Annals of African Medicine

: 2011  |  Volume : 10  |  Issue : 4  |  Page : 316--318

Referral for assisted reproductive technology: Indications and treatment outcome

Adebiyi Gbadebo Adesiyun 
 Department of Obstetrics and Gynaecology, Ahmadu Bello University Teaching Hospital, Zaria, Nigeria

Correspondence Address:
Adebiyi Gbadebo Adesiyun
P.O. Box 204, Kaduna

How to cite this article:
Adesiyun AG. Referral for assisted reproductive technology: Indications and treatment outcome.Ann Afr Med 2011;10:316-318

How to cite this URL:
Adesiyun AG. Referral for assisted reproductive technology: Indications and treatment outcome. Ann Afr Med [serial online] 2011 [cited 2021 Aug 3 ];10:316-318
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Full Text

Dear Sir,

Africa has the highest rate of infertility, mostly due to tubal occlusion. Paradoxically, however, it records the lowest rate of assisted reproductive technology (ART) treatment. [1] ART services are unaffordable to the majority of patients in Africa. [2] I conducted a prospective review of 23 consenting infertile patients/couples referred for ART following counseling that a treatment cycle would cost an estimated US $4000. The patients were seen and referred for treatment between years 2000 and 2007. In this study, successful ART treatment was measured by number of clinical pregnancies.

Over an 8-year period, 23 consenting infertile patients/couples were given referral for assisted conception. The median age was 36 years and mean duration of infertility was 43 months. Indications for referral as shown in [Table 1] were male factor in five (21.7%) patients, female factor in seven (30.4%) patients, and both male and female factors in eleven (47.8%) cases. Of the 16 patients with infertility due to male factors, 4 (25%) had azoospermia and 12 (75%) had oligoasthenospermia. In 18 patients with infertility due to female factors, 11 (61.1%) had tuboperitoneal factors and 3 (16.7%) had ovulatory disorders; the remaining 4 (22.2%) cases had a combination of tuboperitoneal factors and ovulatory disorders. Out of the 23 referred cases, 9 (39.1%) had treatment (7 in Nigeria and 2 in the UK); 1 (4.3%) was denied treatment in Nigeria on account of her desire to use donor sperm and become a single parent; and the remaining 13 (56.2%) patients could not afford the treatment. Nine ART-created pregnancies were recorded in seven (77.8%) of the nine patients that had treatment; the remaining two (22.2%) failed to conceive after one and three treatment cycles, respectively. Of the nine ART-created pregnancies, five (55.6%) were singleton pregnancies, three (33.3%) were twin pregnancies, and one (11.1%) was a triplet pregnancy. Outcome of the nine pregnancies were 13 live births following seven (77.8%) term caesarean deliveries and two (22.2%) term vaginal deliveries. One congenital umbilical hernia and one mortality due to complications of exchange blood transfusion were recorded.{Table 1}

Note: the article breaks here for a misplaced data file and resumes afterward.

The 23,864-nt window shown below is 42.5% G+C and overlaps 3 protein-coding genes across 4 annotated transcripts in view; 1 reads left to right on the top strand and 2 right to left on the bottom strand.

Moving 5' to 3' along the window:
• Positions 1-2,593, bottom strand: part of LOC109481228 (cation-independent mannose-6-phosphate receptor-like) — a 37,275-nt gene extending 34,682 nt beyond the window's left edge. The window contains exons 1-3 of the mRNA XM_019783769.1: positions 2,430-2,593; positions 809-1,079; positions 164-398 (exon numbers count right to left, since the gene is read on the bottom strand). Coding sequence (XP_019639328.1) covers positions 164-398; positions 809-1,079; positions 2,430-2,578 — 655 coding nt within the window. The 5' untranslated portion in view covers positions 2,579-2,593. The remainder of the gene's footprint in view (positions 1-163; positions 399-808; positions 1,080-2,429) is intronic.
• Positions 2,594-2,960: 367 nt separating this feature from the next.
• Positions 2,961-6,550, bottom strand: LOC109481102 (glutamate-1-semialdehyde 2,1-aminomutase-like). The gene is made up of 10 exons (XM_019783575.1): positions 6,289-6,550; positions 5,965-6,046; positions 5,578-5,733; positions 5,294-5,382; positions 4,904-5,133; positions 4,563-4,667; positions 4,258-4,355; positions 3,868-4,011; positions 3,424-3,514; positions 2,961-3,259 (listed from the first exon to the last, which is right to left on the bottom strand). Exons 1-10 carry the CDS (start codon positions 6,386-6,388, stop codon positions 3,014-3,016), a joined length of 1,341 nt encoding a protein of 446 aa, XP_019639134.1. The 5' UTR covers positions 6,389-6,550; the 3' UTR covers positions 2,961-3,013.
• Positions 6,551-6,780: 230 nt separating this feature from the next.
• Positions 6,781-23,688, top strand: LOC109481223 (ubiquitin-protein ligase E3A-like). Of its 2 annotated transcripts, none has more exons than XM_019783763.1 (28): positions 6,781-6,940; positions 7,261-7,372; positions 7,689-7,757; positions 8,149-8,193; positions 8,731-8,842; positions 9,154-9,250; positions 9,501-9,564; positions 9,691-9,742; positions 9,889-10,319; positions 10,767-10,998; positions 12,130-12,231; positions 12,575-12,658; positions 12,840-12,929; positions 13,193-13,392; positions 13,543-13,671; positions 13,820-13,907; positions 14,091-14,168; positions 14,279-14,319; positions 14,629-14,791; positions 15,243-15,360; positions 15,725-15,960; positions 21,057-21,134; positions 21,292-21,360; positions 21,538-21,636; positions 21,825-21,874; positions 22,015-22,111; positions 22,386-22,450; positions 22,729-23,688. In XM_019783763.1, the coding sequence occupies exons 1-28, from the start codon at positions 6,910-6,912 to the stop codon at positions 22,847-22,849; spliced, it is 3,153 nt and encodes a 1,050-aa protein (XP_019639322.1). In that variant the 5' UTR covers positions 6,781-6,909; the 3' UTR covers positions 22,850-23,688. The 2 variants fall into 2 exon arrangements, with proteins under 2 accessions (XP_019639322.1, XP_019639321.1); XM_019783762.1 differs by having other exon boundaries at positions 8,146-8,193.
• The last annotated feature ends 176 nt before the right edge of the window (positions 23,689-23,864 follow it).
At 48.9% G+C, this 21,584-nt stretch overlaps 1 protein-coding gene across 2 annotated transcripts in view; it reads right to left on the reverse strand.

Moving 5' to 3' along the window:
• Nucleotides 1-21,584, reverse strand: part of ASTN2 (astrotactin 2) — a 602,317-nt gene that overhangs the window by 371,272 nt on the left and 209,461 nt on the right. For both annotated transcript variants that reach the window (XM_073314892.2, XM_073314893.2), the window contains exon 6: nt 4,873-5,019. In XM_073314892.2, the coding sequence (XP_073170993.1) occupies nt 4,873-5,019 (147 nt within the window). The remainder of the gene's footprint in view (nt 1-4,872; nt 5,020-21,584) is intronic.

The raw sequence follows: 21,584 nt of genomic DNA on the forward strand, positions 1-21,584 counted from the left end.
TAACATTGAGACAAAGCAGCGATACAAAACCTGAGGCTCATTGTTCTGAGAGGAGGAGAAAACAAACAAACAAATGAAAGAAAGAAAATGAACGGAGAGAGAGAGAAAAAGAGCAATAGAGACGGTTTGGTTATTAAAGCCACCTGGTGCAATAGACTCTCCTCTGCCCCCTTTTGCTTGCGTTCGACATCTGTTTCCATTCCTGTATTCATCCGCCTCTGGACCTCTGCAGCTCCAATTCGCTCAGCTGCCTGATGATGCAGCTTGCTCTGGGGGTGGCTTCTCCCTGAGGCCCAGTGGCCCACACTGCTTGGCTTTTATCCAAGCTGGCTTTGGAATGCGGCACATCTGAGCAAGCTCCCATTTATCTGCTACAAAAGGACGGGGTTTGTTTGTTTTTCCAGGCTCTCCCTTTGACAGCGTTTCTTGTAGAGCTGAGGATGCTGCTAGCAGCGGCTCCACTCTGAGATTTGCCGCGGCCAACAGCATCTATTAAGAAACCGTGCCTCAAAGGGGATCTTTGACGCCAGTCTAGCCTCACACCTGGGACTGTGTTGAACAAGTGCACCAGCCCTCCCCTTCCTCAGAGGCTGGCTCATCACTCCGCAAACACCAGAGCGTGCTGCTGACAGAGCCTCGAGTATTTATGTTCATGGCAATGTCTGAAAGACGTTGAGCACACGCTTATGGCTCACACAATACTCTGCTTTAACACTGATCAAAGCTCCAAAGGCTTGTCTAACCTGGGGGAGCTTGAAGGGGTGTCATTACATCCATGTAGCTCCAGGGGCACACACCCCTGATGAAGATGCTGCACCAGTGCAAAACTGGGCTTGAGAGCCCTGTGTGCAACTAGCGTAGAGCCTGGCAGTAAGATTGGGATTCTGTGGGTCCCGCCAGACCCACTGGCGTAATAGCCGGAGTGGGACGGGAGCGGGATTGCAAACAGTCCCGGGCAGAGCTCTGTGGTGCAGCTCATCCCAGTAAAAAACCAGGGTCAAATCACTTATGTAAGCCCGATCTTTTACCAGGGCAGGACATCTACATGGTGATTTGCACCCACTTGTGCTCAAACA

The high pregnancy and live birth rate recorded in this study may have been influenced by favorable variable among the patients that had ART treatment. Variables like maternal age, duration of infertility, and number of previous in vitro fertilization (IVF) attempts are known determinants of success in IVF treatment. Age is a prognostic factor in embryo quality. [3] Good-quality embryo translates to better rates of fertilization, implantation, clinical pregnancy, and live birth.